I am excited about my new job at Florida State University (FSU). This opportunity is exhilarating because FSU celebrates diversity and was exceptionally compassionate during the overwhelming emotional and physical stress of my second spinal cord injury in the fall of 1998. In short, it is a bit of a homecoming to now champion inclusion at my alma mater.
As a member of the “differently ABLED” population, it took a long time for me to learn that asking for assistance was not a form of weakness, but rather a manifestation of courage! 33 years ago on that tragic Saturday evening September 25, 1983, I became a quadriplegic. There was no “do-over”, in an instant, as quickly as a balloon can pop my life was in pieces. While I had the courage to work hard on physical therapy and occupational therapy issues, I had no idea how to ask or receive help from others. As a 6’5″ multi-varsity lettermen receiving college scholarship offers, most things in life came easy and asking for help was not a part of my daily routine. But, in that blink of an eye, easy would no longer be the appropriate adjective for describing my life. It is a daily challenge, and one that never goes away, but with the assistance of friends, family, and the community I am empowered to achieve my highest level of self-sufficiency and independence.
“Some of the most successful individuals in the world also happen to be individuals with disabilities. It is important that each of us find that courage to ask for help and find our niche in the world rather than being relegated to the sidelines of life.”
Belonging to the world’s largest minority population, persons with disabilities, is quite frankly “a normal” part of life. Not only do I believe this statement with every breath I take, but it is also similarly articulated within the preamble of the Americans with Disabilities Act (ADA). Thus, this is not merely my conviction, but it is also the heartbeat of the American people. No one person is an island onto themselves. Each of us, at some point, has needed and benefited from the love, mentoring, and inclusion of others. However, it took a number of years for me to “get it” and to find the courage that everyone who has succeeded in life must request.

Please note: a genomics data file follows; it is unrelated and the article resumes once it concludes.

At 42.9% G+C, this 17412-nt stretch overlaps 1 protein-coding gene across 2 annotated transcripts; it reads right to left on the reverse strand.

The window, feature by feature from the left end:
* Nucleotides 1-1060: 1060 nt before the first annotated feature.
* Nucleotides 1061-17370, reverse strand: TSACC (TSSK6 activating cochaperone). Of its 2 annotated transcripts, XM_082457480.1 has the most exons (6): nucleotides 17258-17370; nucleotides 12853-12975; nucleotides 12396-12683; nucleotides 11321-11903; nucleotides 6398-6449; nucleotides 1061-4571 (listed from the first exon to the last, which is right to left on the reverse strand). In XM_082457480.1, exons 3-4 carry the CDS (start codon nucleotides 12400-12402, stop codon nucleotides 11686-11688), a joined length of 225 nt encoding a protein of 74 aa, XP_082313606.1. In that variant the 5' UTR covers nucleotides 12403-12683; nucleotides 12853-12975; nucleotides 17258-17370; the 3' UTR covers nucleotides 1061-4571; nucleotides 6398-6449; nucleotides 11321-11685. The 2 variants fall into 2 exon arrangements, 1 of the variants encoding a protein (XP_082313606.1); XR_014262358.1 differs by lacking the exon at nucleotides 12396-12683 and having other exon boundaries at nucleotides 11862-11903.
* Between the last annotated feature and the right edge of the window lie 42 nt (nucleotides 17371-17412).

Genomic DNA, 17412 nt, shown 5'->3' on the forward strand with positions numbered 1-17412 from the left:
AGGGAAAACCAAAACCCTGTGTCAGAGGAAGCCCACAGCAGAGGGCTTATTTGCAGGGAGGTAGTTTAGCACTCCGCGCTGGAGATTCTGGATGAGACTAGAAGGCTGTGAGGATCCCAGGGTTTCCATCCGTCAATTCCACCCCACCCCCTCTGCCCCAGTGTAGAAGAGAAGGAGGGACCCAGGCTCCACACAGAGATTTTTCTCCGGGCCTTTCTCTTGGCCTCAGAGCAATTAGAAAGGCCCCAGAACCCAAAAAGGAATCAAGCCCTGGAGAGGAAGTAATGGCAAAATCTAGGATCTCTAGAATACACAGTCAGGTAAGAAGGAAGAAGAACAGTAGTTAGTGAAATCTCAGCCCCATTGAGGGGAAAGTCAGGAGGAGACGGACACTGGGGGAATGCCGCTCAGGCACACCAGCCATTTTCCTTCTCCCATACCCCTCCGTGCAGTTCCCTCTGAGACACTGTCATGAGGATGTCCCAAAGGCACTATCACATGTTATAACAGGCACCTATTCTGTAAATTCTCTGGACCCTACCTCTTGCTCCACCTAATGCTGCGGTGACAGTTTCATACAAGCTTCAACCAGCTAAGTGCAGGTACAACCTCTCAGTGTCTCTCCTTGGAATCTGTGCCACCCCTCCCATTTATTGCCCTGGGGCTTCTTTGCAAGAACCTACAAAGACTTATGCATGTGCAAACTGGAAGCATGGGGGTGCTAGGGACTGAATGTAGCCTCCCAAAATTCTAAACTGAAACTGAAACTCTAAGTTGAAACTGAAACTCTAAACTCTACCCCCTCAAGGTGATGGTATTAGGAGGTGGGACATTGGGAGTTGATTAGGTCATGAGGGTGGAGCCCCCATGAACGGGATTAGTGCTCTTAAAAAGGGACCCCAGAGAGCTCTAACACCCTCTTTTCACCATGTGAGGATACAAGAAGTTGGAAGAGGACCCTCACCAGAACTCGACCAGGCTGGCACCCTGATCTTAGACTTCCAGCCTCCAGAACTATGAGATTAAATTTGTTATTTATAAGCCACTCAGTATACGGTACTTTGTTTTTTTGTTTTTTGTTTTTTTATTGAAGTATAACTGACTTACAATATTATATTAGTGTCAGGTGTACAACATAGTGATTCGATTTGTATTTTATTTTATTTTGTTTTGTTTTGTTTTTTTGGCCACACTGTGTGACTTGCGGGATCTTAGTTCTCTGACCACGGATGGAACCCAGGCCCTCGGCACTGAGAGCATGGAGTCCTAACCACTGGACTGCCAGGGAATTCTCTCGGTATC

I had no experience of asking for assistance. I did not know how to ask for help. And, honestly, I was scared to ask for it. It took me a while to achieve the courage to ask for help, but once I did I was overwhelmed by the generosity and the sincerity of my friends, neighbors, and co-workers. Over the years, I have learned everybody needs a helping hand. These thoughts are captured in both my books Now What? (coming of age with a disability) and the other book ADA Adventure which is a collection of stories from the post-ADA era and living life to its fullest.
Because of organizations like Different Brains society and others, we have moved from a medical model to an inclusive model for persons with disabilities. Some of the most successful individuals in the world also happen to be individuals with disabilities. It is important that each of us find that courage to ask for help and find our niche in the world rather than being relegated to the sidelines of life. Universities like FSU and community groups like Different Brains will help you get off the sidelines of life if you have the courage to ask for help.
See original article published on differentbrains.com